# Limit Theorem applicability

A basketball player throws 100 times. On the first throw the ball is always in, on the second - always out. For all consequent throws the probability of hitting is equal to percentage of all successful throws divided by total number of throws done.

What is the probability the he will score total 50 balls out of 100?

This is not a homework, I'm just anxious about the solution of this problem.

My ruminations:

There are random events $E_1, E_2, \dots, E_n$. $E_1$ always happens, $E_2$ never. For any $E_n$ with $n > 2$:

$p(E_n) = \frac{\sum_{k=1}^{i-1}{x_k}}{i-1}$

${x}$ a sequence of random variables, such that: $x_i = 1$ if event is happened, $0$ otherwise.

So, $P (\sum_{i=1}^{100}{x_i} = 50) = ?$

Is it true that this problem can be solved with Limit Theorem? Consequent events are dependent on outcomes of previous; can the Limit Theorem handle that? Could give me a pointer on how can I solve this problem?

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You could've found the solution yourself, if you just tried calculating the probabilities for a small number of free throws. Trying small numbers is always a good idea. –  Yuval Filmus Nov 3 '10 at 23:30
Got it.Thank you. –  Dmitry Cherkassov Nov 3 '10 at 23:42

The probability is $1/99$.

Denote by $P(a,b)$ the probability that after $a+b$ shots, exactly $a$ were in and $b$ were out. Then $P(1,1)=1$ and

$P(a,b) = \frac{a-1}{a+b-1} P(a-1,b) + \frac{b-1}{a+b-1} P(a,b-1)$

We prove by induction on $a+b$ that $P(a,b) = 1/(a+b-1)$. When $a+b = 2$, this is true. Otherwise

$P(a,b) = \frac{a+b-2}{a+b-1} \cdot \frac{1}{a+b-2} = \frac{1}{a+b-1}$

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Which is a really nice result, I think. The linear biasing exactly cancels with the Law of Averages, producing a uniform distribution. –  Oscar Cunningham Nov 3 '10 at 23:27

Some additional references may be of interest. This result is a well-known feature of Polya's urn model starting with one ball each of two different colours.

For instance, this problem is Exercise 5.9 in the first edition of Introduction to Stochastic Processes by Lawler.

There is also a detailed analysis in section 2.4 of Markov Chains and Mixing Times by Levin, Peres, and Wilmer.

I expect that it can be found in other books on probability and Markov chains.

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This is problem B1 from the 2002 Putnam exam. It is useful to generalize and allow for any number of free throws. We can then prove the stronger result:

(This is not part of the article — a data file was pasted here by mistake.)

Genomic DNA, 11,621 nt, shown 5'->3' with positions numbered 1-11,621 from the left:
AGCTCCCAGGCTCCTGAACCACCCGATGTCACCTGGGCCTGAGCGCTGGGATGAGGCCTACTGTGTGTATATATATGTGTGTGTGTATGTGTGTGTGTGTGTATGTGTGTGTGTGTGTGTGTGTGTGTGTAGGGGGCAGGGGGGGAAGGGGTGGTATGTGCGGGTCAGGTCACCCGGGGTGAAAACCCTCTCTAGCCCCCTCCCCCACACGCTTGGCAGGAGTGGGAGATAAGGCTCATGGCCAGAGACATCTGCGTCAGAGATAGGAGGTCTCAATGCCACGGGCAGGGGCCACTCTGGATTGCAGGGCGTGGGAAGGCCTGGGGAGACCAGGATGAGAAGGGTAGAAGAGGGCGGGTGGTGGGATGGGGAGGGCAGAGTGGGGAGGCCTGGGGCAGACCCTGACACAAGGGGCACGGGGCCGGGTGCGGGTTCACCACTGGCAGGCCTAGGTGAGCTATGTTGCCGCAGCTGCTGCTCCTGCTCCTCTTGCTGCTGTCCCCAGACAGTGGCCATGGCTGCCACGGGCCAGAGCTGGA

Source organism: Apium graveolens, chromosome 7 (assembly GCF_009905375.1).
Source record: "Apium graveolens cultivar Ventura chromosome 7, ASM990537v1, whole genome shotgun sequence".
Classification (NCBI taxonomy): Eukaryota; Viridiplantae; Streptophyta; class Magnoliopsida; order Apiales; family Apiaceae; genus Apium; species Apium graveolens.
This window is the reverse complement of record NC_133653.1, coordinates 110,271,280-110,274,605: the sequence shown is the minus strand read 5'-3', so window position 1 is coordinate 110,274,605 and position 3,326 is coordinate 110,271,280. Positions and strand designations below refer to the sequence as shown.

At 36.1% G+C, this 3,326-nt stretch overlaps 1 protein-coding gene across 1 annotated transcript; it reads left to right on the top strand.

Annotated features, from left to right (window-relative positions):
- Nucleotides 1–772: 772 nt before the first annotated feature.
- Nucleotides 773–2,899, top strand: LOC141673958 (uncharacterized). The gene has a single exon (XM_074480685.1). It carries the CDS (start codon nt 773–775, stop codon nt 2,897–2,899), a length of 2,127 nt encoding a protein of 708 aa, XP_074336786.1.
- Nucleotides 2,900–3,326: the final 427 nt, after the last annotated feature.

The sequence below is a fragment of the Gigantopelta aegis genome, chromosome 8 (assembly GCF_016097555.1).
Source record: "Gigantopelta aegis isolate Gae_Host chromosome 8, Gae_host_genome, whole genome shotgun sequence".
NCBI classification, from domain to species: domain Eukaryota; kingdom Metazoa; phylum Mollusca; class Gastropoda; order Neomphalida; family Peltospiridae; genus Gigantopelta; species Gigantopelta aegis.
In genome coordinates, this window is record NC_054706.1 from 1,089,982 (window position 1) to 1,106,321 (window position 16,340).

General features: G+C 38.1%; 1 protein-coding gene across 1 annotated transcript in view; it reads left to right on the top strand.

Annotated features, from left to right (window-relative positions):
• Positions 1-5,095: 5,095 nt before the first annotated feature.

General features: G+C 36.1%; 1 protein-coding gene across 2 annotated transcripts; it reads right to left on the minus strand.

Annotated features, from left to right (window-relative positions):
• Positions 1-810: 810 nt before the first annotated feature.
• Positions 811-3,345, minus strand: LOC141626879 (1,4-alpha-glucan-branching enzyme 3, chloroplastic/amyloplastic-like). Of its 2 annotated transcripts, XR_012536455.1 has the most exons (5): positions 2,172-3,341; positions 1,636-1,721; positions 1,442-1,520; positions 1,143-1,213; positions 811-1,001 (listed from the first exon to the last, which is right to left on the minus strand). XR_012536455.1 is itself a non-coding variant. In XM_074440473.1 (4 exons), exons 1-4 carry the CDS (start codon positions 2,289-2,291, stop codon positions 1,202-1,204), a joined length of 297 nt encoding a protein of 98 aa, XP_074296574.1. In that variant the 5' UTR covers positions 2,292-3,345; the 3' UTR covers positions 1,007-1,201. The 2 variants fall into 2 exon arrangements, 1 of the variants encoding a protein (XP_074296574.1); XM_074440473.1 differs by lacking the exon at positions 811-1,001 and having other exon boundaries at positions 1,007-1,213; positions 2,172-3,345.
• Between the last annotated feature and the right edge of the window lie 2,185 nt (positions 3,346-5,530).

Theorem. For any number of free throws $n$, and any $i \in [n-1]$ the probability of hitting exactly $i$ free throws after $n$ attempts is $\frac{1}{n-1}$.

Proof. We proceed by induction on $n$. The base case $n=3$ is trivially trivial.

For the inductive step, assume the result for $n-1$, and let $i \in [n-1]$. There are two ways to make exactly $i$ shots after $n$ attempts:

1. make $i-1$ shots after $n-1$ attempts and clutch up on your final attempt, or

2. make $i$ shots after $n-1$ attempts and epic fail the final attempt.

By induction, the required probability is

$\frac{1}{n-2} \frac{i-1}{n-1} + \frac{1}{n-2} \frac{n-1-i}{n-1} = \frac{1}{n-1}$.

So the answer to your particular question is $\frac{1}{99}$.

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Thank you. BTW, how strongly is incorrect my path to solution? –  Dmitry Cherkassov Nov 3 '10 at 23:45
I wouldn't be too hard on yourself, but I'd suggest getting your hands dirty a little before trying to kill a mosquito with a cannon. Also, knowing where the problem comes from can be a big help in finding the correct path to the solution. Since this is a Putnam problem, there is likely to be an elegant solution using elementary techniques (in this case induction). –  Tony Huynh Nov 4 '10 at 9:01

Here is an enumerative proof. We can think of the process as an urn with balls of two colors, say black and white. In the beginning, there is one ball of each color. In each round we pick one of the balls and duplicate it.

Let us count the number of ways to get $a+1,b+1$ balls after $a+b$ rounds. This involves adding $a$ black balls and $b$ white balls. The first time a black ball is added, there is no choice. The next time, we can choose any of the two existing balls, and so on. In total, there are $a!$ choices for black balls, and $b!$ choices for white balls. We also have to choose in which round we add which color - there are $\binom{a+b}{a} = (a+b)!/a!b!$ such choices. In total, we get $(a+b)!$ choices.

We've shown that the number of ways to get $a+1,b+1$ balls depends only on $a+b$. In fact, we can directly calculate the probability by calculating the total number of possible moves. In the first move we pick one of two balls, then one of three balls, and so on. So in $a+b$ rounds there are $(a+b+1)!$ possible moves. We conclude that each outcome has probability $1/(a+b+1)$.

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For an intuitive symmetry-based argument why any number of successful throws between $0$ and $99$ is equally likely see this answer.